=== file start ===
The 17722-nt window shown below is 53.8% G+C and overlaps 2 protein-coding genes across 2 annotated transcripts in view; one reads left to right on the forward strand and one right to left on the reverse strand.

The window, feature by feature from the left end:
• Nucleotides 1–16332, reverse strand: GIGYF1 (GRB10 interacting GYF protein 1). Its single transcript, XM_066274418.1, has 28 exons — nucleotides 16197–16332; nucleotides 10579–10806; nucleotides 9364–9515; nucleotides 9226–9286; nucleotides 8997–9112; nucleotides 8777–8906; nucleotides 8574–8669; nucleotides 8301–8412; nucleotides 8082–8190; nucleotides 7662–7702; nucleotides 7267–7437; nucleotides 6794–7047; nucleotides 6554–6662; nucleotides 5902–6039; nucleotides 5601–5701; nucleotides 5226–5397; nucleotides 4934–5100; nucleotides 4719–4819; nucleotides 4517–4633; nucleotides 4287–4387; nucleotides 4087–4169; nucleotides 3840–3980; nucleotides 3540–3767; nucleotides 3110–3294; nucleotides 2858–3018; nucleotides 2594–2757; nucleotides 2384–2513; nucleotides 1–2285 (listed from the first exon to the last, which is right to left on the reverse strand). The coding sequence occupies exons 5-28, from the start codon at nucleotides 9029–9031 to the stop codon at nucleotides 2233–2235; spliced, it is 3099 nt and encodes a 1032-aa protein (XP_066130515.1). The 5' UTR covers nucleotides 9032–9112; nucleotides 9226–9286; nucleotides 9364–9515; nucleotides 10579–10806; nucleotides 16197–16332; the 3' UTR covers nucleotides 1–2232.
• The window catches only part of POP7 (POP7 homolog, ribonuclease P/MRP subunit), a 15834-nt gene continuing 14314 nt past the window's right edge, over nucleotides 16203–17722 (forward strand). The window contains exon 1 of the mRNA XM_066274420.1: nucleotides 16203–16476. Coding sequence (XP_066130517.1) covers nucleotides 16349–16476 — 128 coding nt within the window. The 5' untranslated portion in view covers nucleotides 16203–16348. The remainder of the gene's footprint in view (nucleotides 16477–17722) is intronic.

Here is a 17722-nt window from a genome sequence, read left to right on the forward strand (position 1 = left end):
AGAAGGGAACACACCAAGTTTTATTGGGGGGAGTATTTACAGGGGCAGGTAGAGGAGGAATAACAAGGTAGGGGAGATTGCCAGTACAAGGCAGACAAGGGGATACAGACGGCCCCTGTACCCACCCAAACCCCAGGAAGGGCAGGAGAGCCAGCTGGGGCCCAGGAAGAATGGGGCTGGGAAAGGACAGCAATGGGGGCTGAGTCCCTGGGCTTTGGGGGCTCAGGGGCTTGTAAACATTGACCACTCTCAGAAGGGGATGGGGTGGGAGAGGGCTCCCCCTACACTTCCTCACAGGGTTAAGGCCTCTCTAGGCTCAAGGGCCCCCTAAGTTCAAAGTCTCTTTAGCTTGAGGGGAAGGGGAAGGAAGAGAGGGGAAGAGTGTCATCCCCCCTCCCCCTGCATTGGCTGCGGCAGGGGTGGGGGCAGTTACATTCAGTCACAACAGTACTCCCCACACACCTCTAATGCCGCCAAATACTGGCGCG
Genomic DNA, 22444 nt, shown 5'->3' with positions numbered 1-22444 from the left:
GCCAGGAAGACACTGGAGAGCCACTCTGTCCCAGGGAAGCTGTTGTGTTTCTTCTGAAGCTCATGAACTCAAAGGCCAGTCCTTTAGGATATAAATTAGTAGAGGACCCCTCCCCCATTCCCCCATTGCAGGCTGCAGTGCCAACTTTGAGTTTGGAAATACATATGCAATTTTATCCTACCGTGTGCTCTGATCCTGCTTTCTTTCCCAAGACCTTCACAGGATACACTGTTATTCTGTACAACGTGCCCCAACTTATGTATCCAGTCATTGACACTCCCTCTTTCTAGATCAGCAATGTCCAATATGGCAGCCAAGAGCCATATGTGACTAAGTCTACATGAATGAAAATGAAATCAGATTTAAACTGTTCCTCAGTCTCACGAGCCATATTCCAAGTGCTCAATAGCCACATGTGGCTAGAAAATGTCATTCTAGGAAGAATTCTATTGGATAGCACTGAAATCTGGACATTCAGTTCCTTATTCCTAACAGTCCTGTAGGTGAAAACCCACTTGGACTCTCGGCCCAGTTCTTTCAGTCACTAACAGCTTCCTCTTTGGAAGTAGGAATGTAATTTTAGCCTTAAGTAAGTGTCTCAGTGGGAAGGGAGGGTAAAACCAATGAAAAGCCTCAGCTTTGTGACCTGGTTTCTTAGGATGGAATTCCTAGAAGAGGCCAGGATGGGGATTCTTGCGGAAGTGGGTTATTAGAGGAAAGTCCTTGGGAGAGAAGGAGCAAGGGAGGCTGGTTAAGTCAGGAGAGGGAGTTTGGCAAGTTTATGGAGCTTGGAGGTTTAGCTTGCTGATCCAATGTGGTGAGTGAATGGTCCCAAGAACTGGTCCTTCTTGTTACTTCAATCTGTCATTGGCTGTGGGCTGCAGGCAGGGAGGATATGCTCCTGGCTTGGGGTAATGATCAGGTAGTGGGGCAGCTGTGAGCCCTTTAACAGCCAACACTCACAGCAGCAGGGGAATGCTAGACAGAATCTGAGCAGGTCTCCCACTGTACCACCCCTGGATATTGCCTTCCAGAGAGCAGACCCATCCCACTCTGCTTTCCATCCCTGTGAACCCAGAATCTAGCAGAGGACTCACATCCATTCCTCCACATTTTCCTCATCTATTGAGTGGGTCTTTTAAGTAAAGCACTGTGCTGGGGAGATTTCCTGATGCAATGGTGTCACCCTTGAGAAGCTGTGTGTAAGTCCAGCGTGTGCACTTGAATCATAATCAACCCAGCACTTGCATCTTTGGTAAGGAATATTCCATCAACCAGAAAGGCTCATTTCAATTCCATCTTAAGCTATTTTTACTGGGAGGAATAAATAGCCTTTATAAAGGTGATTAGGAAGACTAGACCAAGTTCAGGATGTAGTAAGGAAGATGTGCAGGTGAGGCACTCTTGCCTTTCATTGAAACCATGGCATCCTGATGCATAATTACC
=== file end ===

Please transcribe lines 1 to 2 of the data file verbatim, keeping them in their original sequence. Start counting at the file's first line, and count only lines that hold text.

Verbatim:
The 17722-nt window shown below is 53.8% G+C and overlaps 2 protein-coding genes across 2 annotated transcripts in view; one reads left to right on the forward strand and one right to left on the reverse strand.

The window, feature by feature from the left end: